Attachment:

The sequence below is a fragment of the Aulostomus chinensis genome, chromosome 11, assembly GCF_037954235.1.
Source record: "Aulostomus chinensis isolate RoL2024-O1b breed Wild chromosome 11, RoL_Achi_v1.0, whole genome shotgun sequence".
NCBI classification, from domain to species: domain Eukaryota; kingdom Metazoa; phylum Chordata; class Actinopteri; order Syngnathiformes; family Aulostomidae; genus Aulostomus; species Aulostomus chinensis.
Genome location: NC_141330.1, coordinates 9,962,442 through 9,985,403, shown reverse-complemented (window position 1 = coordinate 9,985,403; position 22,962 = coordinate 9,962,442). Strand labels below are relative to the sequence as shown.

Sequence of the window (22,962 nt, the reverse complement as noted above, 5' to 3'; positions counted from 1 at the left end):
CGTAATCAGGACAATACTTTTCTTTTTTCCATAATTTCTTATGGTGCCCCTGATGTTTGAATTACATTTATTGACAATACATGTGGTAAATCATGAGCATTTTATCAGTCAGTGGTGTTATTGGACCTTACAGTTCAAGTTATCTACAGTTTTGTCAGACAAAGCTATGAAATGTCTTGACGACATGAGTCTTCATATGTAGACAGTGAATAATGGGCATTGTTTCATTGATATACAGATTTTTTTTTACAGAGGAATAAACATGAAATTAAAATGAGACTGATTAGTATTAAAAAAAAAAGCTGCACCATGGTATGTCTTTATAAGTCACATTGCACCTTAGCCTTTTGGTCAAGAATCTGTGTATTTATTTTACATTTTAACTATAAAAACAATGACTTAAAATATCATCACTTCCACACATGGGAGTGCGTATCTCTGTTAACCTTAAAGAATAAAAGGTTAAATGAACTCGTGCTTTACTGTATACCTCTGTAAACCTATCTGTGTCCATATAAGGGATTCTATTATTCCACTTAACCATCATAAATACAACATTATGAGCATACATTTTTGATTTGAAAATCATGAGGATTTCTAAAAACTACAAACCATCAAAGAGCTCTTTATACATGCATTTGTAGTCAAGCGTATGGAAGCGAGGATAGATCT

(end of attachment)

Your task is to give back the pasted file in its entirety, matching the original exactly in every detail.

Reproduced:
The sequence below is a fragment of the Aulostomus chinensis genome, chromosome 11, assembly GCF_037954235.1.
Source record: "Aulostomus chinensis isolate RoL2024-O1b breed Wild chromosome 11, RoL_Achi_v1.0, whole genome shotgun sequence".
NCBI classification, from domain to species: domain Eukaryota; kingdom Metazoa; phylum Chordata; class Actinopteri; order Syngnathiformes; family Aulostomidae; genus Aulostomus; species Aulostomus chinensis.
Genome location: NC_141330.1, coordinates 9,962,442 through 9,985,403, shown reverse-complemented (window position 1 = coordinate 9,985,403; position 22,962 = coordinate 9,962,442). Strand labels below are relative to the sequence as shown.

Sequence of the window (22,962 nt, the reverse complement as noted above, 5' to 3'; positions counted from 1 at the left end):
CGTAATCAGGACAATACTTTTCTTTTTTCCATAATTTCTTATGGTGCCCCTGATGTTTGAATTACATTTATTGACAATACATGTGGTAAATCATGAGCATTTTATCAGTCAGTGGTGTTATTGGACCTTACAGTTCAAGTTATCTACAGTTTTGTCAGACAAAGCTATGAAATGTCTTGACGACATGAGTCTTCATATGTAGACAGTGAATAATGGGCATTGTTTCATTGATATACAGATTTTTTTTTACAGAGGAATAAACATGAAATTAAAATGAGACTGATTAGTATTAAAAAAAAAAGCTGCACCATGGTATGTCTTTATAAGTCACATTGCACCTTAGCCTTTTGGTCAAGAATCTGTGTATTTATTTTACATTTTAACTATAAAAACAATGACTTAAAATATCATCACTTCCACACATGGGAGTGCGTATCTCTGTTAACCTTAAAGAATAAAAGGTTAAATGAACTCGTGCTTTACTGTATACCTCTGTAAACCTATCTGTGTCCATATAAGGGATTCTATTATTCCACTTAACCATCATAAATACAACATTATGAGCATACATTTTTGATTTGAAAATCATGAGGATTTCTAAAAACTACAAACCATCAAAGAGCTCTTTATACATGCATTTGTAGTCAAGCGTATGGAAGCGAGGATAGATCT